tesla Wrote:Has anyone crunched the HHO gas volume/flow requirements for a given engine displacement? I realize such a formula would be strife with a bazillion variables (vehicle weight, area altitude etc etc) but such info would be handy.
Otherwise building and installing a generator of unknown output on a vehicle with unknown demand is like pissing into the night (and a windy night at that!)
Not trying to be critical, and not in a million years do I mean to deter anyone's experimenting, but we need some hard scientific data...at least to determine some reasonable baseline info.
Clark or should I call you Mr Kent here is a rough calculation i did.
I my 5l V8 I am getting around 15L/100k sitting on 100 KPH that means I am using 15 litres of LPG per hour. Thats 15 Litres of compressed LPG or 4800 Litres in it natural gas form. that works out to 80 Litres per minute.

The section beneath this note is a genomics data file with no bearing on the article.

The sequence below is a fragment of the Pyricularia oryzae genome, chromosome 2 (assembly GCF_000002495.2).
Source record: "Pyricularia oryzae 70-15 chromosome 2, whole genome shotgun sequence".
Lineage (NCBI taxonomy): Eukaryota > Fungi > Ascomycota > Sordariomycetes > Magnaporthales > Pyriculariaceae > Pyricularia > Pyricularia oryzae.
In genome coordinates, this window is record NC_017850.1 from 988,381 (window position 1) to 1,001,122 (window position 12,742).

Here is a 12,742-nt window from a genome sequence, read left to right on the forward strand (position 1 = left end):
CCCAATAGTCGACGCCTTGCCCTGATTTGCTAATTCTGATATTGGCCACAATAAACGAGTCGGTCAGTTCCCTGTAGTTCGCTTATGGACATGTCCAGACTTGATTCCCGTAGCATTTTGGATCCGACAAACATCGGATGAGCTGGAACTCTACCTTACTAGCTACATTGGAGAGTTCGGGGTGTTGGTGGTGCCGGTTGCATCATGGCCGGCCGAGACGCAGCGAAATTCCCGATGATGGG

So at 100KPH I am using 80 Litres of Propane per minute.
now the AFR is 15.4:1 which is stoich for Propane (LPG)
80 x 15.4 = 1232 Litres
so I am actually burning 1232 Litres of GAS per minute.
Yes Propane and Oxygen and air are all gases.
So I suppose when you think about it 2 or even 3 litres per minute of browns soup is hardly even pissing in the wind.
Just one more thing to think about. if your generator is producing 1 litre per minute then it is only producing around 600 mill of hydrogen
thats 0.048% of the total gas needed to move the vehicle.
Evidently it takes 3 or is it 3.5 times as much space to store an equal quantity of hydrogen as it does to store propane and it is suggested you cannot get enough hydrogen into the motor via the manifold to run the car entirely on hydrogen.
They have found the most effective way to use propane is inject the propane into the cylinder while it is still in liquid form and the rapid expansion actually creates the compression to move the cylinders. It actually produces more torque and economy that fuel injected petrol.
seems the only way to use hydrogen on demand to entirely fuel a car is to seperate the water in the cylinder.
Doc